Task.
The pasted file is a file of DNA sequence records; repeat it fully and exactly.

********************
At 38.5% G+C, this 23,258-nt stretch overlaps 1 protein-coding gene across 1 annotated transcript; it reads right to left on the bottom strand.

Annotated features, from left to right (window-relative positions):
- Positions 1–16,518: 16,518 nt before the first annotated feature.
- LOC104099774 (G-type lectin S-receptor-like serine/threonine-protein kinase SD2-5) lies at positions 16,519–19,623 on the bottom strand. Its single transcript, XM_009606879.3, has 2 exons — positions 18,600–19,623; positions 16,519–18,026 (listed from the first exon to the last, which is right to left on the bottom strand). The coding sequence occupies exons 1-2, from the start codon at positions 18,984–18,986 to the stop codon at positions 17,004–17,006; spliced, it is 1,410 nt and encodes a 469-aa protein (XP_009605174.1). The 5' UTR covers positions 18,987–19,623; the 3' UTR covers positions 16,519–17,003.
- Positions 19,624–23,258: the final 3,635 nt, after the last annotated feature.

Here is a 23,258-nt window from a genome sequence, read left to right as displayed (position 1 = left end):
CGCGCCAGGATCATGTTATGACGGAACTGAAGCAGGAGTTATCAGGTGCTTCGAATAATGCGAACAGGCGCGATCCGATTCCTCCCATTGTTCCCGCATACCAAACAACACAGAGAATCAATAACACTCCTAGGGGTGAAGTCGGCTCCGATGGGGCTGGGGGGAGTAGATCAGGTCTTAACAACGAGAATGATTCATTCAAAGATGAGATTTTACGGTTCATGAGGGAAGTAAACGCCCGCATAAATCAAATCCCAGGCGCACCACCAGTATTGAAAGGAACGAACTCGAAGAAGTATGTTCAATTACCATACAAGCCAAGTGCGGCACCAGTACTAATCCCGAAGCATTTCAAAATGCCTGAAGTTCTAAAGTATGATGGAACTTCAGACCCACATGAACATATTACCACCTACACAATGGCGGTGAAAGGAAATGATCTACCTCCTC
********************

At 38.5% G+C, this 23,258-nt stretch overlaps 1 protein-coding gene across 1 annotated transcript; it reads right to left on the bottom strand.

Annotated features, from left to right (window-relative positions):
- Positions 1–16,518: 16,518 nt before the first annotated feature.
- LOC104099774 (G-type lectin S-receptor-like serine/threonine-protein kinase SD2-5) lies at positions 16,519–19,623 on the bottom strand. Its single transcript, XM_009606879.3, has 2 exons — positions 18,600–19,623; positions 16,519–18,026 (listed from the first exon to the last, which is right to left on the bottom strand). The coding sequence occupies exons 1-2, from the start codon at positions 18,984–18,986 to the stop codon at positions 17,004–17,006; spliced, it is 1,410 nt and encodes a 469-aa protein (XP_009605174.1). The 5' UTR covers positions 18,987–19,623; the 3' UTR covers positions 16,519–17,003.
- Positions 19,624–23,258: the final 3,635 nt, after the last annotated feature.

Here is a 23,258-nt window from a genome sequence, read left to right as displayed (position 1 = left end):
CGCGCCAGGATCATGTTATGACGGAACTGAAGCAGGAGTTATCAGGTGCTTCGAATAATGCGAACAGGCGCGATCCGATTCCTCCCATTGTTCCCGCATACCAAACAACACAGAGAATCAATAACACTCCTAGGGGTGAAGTCGGCTCCGATGGGGCTGGGGGGAGTAGATCAGGTCTTAACAACGAGAATGATTCATTCAAAGATGAGATTTTACGGTTCATGAGGGAAGTAAACGCCCGCATAAATCAAATCCCAGGCGCACCACCAGTATTGAAAGGAACGAACTCGAAGAAGTATGTTCAATTACCATACAAGCCAAGTGCGGCACCAGTACTAATCCCGAAGCATTTCAAAATGCCTGAAGTTCTAAAGTATGATGGAACTTCAGACCCACATGAACATATTACCACCTACACAATGGCGGTGAAAGGAAATGATCTACCTCCTC